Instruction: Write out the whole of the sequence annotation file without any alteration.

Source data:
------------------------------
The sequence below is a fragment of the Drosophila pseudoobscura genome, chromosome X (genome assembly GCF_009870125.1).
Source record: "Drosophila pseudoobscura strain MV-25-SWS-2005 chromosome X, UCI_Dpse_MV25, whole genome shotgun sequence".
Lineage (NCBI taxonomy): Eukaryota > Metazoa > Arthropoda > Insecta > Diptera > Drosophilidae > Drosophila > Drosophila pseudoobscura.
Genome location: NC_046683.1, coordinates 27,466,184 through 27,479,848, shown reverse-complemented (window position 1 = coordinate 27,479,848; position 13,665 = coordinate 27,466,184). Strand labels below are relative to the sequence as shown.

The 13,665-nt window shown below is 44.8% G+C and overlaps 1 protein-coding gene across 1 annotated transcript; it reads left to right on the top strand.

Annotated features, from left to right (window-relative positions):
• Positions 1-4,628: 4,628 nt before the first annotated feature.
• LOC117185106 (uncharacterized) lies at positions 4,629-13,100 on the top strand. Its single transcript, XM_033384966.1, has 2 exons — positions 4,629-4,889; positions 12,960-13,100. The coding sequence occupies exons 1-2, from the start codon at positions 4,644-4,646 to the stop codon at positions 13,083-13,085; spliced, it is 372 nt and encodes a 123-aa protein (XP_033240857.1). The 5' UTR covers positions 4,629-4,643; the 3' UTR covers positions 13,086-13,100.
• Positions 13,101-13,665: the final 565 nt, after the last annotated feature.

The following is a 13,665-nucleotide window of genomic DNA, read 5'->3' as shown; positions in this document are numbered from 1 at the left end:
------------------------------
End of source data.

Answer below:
The sequence below is a fragment of the Drosophila pseudoobscura genome, chromosome X (genome assembly GCF_009870125.1).
Source record: "Drosophila pseudoobscura strain MV-25-SWS-2005 chromosome X, UCI_Dpse_MV25, whole genome shotgun sequence".
Lineage (NCBI taxonomy): Eukaryota > Metazoa > Arthropoda > Insecta > Diptera > Drosophilidae > Drosophila > Drosophila pseudoobscura.
Genome location: NC_046683.1, coordinates 27,466,184 through 27,479,848, shown reverse-complemented (window position 1 = coordinate 27,479,848; position 13,665 = coordinate 27,466,184). Strand labels below are relative to the sequence as shown.

The 13,665-nt window shown below is 44.8% G+C and overlaps 1 protein-coding gene across 1 annotated transcript; it reads left to right on the top strand.

Annotated features, from left to right (window-relative positions):
• Positions 1-4,628: 4,628 nt before the first annotated feature.
• LOC117185106 (uncharacterized) lies at positions 4,629-13,100 on the top strand. Its single transcript, XM_033384966.1, has 2 exons — positions 4,629-4,889; positions 12,960-13,100. The coding sequence occupies exons 1-2, from the start codon at positions 4,644-4,646 to the stop codon at positions 13,083-13,085; spliced, it is 372 nt and encodes a 123-aa protein (XP_033240857.1). The 5' UTR covers positions 4,629-4,643; the 3' UTR covers positions 13,086-13,100.
• Positions 13,101-13,665: the final 565 nt, after the last annotated feature.

The following is a 13,665-nucleotide window of genomic DNA, read 5'->3' as shown; positions in this document are numbered from 1 at the left end: